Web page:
Strand Life Sciences plans to develop some new computational tools for use in translational cancer research focused on head and neck cancer.
The Bangalore, India-based software company announced this week that it will work with the Mazumdar Shaw Comprehensive Cancer Centre of Narayana Hrudalaya to develop informatics tools to study the molecular mechanisms involved in head and neck cancer, which is the most prevalent form of the disease in country.
The company said in a statement that the partnership "is aimed at performing joint research and training in the field of translational cancer genomics and proteomics initially, leading to early detection, cure, and prolonging lives of cancer patients and providing affordable solutions."
Strand said that it has also entered into in a private-public partnership with the Indian government to build Ganit labs, a functional genomics and next-generation sequencing center in Bangalore.
The company did not close additional details about either agreement.
Binay Panda, senior vice president of Strand, told BioInform that the cancer project will bring together researchers and clinicians from the clinical, genomic, and computational sciences, which is a "first for India."
Panda, who is also the head of Ganit labs, said that Strand plans to develop a pipeline to analyze next-generation sequence data and identify changes in the genes that are linked to head and neck cancer.
"We are developing some computational tools to understand what's going on at the genomic, transcriptomic, and epigenomic level," he said, noting that such tools are "new in the context of the cancer samples we are looking at."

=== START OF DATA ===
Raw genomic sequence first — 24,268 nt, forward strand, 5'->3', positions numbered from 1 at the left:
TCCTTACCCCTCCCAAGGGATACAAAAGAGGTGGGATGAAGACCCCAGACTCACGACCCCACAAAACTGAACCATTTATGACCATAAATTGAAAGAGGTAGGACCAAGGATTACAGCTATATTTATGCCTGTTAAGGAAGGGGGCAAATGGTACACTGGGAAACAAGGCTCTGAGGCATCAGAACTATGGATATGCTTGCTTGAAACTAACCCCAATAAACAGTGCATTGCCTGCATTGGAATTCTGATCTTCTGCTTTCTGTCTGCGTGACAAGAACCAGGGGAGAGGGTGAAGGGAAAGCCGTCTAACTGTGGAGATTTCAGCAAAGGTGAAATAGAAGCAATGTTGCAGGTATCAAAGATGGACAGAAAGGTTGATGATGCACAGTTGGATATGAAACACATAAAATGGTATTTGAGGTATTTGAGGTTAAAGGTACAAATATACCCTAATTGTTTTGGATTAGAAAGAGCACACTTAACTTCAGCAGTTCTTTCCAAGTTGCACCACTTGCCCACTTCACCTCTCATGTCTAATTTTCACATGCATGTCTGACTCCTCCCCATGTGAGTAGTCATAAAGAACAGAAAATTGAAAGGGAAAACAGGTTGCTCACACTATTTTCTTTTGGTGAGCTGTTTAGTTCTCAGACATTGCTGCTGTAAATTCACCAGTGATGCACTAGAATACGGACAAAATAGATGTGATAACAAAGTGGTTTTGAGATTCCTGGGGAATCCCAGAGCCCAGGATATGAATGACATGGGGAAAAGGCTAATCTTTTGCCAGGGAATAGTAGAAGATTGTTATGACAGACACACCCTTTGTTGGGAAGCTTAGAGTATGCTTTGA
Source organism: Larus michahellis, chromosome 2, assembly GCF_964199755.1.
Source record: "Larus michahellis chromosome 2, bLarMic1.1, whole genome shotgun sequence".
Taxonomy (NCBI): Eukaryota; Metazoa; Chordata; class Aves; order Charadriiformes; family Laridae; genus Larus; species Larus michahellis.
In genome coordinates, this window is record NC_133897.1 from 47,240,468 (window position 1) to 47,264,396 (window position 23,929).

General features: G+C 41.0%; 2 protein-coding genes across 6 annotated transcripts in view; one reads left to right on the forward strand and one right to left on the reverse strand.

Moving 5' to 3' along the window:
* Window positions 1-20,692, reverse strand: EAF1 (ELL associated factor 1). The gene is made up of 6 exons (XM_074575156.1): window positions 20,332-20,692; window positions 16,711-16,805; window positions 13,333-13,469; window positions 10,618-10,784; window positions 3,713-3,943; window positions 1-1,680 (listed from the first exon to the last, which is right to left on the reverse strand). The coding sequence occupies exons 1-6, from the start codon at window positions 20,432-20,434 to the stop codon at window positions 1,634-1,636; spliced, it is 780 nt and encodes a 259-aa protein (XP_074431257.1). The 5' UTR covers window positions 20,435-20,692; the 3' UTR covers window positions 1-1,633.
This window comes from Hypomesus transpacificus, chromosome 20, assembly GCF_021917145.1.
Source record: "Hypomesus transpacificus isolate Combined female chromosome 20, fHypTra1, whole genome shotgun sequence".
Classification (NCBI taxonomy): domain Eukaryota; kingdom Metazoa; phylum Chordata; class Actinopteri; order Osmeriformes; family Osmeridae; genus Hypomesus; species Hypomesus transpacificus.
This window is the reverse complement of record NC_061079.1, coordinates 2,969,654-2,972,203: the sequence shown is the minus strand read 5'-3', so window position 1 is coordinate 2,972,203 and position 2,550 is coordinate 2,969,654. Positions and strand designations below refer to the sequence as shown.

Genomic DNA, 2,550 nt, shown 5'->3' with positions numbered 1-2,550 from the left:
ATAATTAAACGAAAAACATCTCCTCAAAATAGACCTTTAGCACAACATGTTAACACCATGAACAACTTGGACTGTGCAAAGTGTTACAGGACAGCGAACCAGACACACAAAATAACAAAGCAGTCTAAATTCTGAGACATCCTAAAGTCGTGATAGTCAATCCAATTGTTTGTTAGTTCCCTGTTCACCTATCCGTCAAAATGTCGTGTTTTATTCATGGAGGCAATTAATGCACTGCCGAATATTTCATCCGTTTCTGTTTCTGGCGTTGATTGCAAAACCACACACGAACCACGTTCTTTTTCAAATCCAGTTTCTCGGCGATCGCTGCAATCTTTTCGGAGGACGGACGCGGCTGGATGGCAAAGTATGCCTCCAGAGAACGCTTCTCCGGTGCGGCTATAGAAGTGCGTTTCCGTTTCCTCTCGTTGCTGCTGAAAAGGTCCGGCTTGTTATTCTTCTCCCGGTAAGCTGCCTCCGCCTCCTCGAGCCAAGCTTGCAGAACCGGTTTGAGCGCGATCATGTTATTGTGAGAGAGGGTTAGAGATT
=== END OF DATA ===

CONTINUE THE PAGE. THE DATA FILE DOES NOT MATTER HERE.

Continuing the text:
Because the project has just begun and Strand's developers are still finalizing their pipeline development plans, Panda declined to provide specific details about how the tools will work.
He pointed out that while any software developed for the project "would not necessarily" be commercialized through Strand, "if we see a broader use of a tool [that] can be used by other researchers, then we will commercialize [it]."
In addition to the pipeline, the company plans to use GeneSpring, the microarray analysis tool it developed for marketing partner Agilent Technologies, to analyze gene expression and copy number variation in the cancer genomic data.
GeneSpring is built upon the company's Avadis development platform, which also underlies its Sarchitect software for predicting quantitative structure activity relationships and the BioLego modeling and simulation platform.